Select Committee on European Union Thirty-Seventh Report


Letter from Ian Pearson MP, Minister of State for Trade, Investment and Foreign Affairs, Department of Trade and Industry. Foreign and Commonwealth Office

  Thank you for providing us with copies of the European Union Committee Report on Completing the Internal Market in Services, which was published on 21 July 2005.

  I should like to take this opportunity to respond to the recommendations you make in the report.


  The proposed Services Directive has great potential to provide a significant contribution to economic growth, competitiveness and employment in the EU. The Government strongly supports the aims of this proposal, both in opening the Internal Market and in contributing to better regulation. We believe that it will deliver significant benefits for businesses, consumers and employees here in the UK and across Europe.

  During negotiations it is our goal to maximise the benefits of the Directive while ensuring that essential protections are not compromised, and we are working closely with other Member States in the Council, the European Parliament, and the Commission to achieve this.

  Services comprise a vast range of diverse economic activities, often highly dynamic in nature, a vital necessity to be able to adapt to new economic circumstances and take advantage of new market opportunities. For these reasons, the Government agrees with the Committee in supporting the approach by the Commission of a horizontal framework Directive in this area.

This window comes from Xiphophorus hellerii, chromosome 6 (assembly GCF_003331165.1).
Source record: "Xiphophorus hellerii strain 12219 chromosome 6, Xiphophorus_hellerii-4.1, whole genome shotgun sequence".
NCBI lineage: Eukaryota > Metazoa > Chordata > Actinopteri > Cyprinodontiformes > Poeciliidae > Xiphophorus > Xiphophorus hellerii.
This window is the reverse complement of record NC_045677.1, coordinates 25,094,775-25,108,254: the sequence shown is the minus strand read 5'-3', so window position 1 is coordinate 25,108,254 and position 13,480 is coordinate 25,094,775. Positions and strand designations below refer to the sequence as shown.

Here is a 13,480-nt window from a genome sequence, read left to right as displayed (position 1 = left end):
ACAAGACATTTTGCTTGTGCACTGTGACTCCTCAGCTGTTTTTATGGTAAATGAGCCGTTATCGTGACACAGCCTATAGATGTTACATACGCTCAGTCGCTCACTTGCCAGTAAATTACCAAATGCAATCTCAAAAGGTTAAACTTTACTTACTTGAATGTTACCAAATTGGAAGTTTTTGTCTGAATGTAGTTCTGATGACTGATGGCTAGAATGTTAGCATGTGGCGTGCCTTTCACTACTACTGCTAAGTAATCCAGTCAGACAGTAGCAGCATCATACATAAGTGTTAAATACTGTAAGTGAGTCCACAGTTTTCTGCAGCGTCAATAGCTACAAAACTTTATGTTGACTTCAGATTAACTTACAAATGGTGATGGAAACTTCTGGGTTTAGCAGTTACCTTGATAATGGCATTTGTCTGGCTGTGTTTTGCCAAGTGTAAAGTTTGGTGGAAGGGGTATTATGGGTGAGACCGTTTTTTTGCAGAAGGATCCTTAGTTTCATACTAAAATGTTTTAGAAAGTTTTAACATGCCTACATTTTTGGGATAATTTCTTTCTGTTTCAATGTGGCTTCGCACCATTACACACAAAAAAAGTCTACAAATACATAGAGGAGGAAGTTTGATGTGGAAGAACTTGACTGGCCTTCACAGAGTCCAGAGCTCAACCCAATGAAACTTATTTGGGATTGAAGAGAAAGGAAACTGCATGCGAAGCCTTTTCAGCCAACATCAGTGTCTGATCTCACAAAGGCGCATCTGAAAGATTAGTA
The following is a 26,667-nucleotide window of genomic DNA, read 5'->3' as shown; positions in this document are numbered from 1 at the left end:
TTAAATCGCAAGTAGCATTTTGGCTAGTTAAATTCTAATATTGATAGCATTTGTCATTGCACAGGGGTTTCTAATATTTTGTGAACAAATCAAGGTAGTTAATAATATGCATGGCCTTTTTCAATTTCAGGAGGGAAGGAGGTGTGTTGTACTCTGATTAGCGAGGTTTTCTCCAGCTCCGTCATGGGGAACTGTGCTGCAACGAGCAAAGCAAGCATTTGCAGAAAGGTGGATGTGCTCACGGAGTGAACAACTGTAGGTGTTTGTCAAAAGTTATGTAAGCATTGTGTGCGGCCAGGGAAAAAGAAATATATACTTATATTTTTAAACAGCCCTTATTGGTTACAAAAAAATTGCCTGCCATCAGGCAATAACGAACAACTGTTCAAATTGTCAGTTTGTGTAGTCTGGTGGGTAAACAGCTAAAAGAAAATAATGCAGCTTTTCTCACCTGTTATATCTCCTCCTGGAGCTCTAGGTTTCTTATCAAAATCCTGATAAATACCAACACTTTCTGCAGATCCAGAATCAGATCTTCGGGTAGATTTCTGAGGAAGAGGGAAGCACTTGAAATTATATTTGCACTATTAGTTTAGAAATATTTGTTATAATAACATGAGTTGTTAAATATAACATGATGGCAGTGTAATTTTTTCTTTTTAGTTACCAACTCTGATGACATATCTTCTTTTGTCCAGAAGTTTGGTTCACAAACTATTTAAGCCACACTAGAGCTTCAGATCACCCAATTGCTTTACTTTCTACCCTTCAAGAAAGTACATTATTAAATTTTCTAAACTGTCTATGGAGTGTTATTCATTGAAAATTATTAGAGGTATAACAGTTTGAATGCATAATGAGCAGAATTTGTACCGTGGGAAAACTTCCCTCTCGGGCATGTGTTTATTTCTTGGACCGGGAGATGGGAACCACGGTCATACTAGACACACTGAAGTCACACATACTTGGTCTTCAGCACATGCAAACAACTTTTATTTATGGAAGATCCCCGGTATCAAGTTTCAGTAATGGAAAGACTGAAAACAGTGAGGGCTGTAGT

The alternative—taking a sectoral approach—would require a large number of legal instruments and take many years to agree and implement at national level. ln addition, it would produce legal instruments that would not be able to deal with new emerging service sectors and might moreover become outdated by not being able to deal appropriately with the fast-evolving activities they set out to regulate. The result could be a mass of complex and contradictory legislation: a backward step for clarity and better regulation.

  We agree with the Committee that Member States should retain the freedom to define what they consider to be Services of General Interest. We also support the Committee's view that there should not be a blanket exclusion for Services of General Economic Interest from the scope of the Directive as this would serve to deny the benefit of the Directive to providers in these sectors. By taking such a step, Member States might deny themselves the benefit of potentially better quality and/or lower cost services.